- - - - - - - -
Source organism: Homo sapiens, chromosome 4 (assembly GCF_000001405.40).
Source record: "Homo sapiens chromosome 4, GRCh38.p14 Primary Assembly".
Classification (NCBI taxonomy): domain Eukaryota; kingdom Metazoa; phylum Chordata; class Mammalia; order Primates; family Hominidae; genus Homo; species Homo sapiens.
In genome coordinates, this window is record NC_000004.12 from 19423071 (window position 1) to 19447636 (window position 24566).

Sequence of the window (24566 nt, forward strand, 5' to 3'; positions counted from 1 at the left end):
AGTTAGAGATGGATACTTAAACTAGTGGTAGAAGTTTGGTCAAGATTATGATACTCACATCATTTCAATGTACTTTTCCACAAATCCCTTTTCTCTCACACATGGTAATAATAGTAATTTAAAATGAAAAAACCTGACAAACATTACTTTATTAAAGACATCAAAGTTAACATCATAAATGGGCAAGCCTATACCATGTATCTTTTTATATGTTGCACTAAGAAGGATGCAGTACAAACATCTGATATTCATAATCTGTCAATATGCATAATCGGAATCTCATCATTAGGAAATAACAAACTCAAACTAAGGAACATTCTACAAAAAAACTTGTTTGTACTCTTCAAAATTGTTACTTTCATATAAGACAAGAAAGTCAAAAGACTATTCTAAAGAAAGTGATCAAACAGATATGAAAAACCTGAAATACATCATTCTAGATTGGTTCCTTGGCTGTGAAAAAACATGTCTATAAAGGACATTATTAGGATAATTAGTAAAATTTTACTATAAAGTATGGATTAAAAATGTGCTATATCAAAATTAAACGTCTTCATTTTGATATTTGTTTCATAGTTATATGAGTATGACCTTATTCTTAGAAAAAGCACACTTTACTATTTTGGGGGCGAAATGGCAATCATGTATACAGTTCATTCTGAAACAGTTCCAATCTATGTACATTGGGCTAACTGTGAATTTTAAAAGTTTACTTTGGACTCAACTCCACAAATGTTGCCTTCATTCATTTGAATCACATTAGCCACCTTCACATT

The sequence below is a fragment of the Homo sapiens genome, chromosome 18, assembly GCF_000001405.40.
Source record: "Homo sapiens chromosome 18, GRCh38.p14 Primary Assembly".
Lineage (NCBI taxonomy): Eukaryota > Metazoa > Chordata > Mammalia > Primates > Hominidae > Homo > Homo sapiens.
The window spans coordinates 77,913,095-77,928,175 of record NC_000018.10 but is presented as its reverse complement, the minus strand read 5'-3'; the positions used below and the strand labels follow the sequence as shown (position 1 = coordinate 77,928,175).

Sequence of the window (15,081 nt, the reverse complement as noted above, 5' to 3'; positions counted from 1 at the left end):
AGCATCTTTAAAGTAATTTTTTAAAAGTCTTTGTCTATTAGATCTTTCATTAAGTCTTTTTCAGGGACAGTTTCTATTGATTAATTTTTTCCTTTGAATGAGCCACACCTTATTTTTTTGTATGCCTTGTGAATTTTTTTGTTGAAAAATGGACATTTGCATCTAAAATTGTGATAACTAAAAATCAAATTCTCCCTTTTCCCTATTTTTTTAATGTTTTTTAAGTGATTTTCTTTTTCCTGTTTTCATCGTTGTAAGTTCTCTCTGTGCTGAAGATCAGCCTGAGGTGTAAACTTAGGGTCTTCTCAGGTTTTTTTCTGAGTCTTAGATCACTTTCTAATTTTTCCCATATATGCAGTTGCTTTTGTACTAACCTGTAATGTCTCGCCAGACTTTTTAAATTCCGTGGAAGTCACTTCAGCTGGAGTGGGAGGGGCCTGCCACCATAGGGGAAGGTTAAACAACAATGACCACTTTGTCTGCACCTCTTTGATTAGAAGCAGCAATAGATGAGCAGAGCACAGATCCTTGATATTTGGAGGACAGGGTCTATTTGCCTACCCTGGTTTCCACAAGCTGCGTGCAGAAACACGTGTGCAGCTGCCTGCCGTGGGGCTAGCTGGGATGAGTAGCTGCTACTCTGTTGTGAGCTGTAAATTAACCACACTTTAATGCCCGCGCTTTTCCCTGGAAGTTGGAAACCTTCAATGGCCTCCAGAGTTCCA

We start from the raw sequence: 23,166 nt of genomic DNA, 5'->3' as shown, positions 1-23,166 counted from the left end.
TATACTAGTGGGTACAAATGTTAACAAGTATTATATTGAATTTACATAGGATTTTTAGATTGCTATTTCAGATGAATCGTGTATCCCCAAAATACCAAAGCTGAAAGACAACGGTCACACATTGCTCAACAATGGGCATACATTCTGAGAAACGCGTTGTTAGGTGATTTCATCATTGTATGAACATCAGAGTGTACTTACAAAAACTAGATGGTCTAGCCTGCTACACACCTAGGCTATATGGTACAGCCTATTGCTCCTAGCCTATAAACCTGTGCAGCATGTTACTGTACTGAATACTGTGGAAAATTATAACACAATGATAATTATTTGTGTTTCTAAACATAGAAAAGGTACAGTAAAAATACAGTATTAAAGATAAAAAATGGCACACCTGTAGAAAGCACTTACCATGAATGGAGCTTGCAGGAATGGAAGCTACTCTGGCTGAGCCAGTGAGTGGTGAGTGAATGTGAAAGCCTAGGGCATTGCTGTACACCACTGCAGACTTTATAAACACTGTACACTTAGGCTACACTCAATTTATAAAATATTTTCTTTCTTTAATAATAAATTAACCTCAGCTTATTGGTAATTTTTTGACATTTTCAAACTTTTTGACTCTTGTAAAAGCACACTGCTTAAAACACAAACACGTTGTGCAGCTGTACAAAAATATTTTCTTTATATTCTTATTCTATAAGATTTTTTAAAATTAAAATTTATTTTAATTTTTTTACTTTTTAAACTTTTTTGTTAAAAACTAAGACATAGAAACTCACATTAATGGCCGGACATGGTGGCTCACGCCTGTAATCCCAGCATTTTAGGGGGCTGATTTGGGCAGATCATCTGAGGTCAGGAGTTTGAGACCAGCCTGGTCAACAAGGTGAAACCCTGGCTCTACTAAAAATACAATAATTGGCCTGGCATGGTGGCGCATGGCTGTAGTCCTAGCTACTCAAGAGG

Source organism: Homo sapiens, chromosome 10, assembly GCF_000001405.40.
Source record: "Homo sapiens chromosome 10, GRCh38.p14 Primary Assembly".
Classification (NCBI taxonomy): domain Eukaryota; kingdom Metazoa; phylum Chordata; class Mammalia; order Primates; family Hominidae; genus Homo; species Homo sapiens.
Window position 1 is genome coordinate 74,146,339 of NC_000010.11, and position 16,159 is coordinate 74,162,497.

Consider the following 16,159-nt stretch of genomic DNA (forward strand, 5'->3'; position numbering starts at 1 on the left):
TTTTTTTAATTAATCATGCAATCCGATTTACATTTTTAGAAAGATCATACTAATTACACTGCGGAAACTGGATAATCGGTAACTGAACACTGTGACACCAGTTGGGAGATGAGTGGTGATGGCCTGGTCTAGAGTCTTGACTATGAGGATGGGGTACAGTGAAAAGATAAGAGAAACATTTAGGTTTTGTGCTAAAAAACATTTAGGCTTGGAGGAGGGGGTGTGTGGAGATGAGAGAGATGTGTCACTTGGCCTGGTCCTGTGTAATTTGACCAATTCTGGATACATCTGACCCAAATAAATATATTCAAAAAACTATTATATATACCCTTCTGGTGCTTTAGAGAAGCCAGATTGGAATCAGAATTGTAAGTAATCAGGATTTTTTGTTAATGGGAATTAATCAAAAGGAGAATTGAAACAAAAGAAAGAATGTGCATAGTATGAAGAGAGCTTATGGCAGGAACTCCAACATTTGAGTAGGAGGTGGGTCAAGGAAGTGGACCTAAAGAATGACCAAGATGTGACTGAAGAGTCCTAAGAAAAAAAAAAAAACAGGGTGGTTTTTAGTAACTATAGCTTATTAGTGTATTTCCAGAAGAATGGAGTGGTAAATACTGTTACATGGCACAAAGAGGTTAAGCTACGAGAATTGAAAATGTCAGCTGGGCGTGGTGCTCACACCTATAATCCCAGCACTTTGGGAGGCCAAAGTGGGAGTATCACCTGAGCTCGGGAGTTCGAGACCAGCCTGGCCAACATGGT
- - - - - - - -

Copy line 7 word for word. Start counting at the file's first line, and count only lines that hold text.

The sequence below is a fragment of the Homo sapiens genome, chromosome 18, assembly GCF_000001405.40.